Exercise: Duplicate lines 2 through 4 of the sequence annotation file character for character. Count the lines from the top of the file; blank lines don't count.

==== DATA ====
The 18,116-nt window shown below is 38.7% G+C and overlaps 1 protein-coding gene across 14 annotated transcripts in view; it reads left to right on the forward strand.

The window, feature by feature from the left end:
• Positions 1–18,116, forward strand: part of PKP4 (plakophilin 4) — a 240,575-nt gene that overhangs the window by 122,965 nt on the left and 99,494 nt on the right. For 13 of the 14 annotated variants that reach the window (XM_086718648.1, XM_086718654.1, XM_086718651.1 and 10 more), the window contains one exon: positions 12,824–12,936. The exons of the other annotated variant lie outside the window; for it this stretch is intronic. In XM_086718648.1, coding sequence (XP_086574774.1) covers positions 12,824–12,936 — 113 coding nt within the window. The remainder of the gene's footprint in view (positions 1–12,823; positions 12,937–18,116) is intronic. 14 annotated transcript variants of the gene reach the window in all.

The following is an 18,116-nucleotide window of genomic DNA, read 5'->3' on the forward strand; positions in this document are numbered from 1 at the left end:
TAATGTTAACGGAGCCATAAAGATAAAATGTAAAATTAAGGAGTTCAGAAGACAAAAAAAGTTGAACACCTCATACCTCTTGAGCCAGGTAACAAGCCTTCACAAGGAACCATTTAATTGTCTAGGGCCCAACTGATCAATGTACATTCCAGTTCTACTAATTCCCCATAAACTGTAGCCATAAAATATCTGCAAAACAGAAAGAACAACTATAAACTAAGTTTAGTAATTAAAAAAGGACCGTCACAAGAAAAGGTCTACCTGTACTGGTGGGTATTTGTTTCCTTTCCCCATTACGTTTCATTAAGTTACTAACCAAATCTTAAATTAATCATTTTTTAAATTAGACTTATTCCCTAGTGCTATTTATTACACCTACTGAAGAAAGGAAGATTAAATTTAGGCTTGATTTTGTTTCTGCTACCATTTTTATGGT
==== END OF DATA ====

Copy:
The window, feature by feature from the left end:
• Positions 1–18,116, forward strand: part of PKP4 (plakophilin 4) — a 240,575-nt gene that overhangs the window by 122,965 nt on the left and 99,494 nt on the right. For 13 of the 14 annotated variants that reach the window (XM_086718648.1, XM_086718654.1, XM_086718651.1 and 10 more), the window contains one exon: positions 12,824–12,936. The exons of the other annotated variant lie outside the window; for it this stretch is intronic. In XM_086718648.1, coding sequence (XP_086574774.1) covers positions 12,824–12,936 — 113 coding nt within the window. The remainder of the gene's footprint in view (positions 1–12,823; positions 12,937–18,116) is intronic. 14 annotated transcript variants of the gene reach the window in all.

The following is an 18,116-nucleotide window of genomic DNA, read 5'->3' on the forward strand; positions in this document are numbered from 1 at the left end: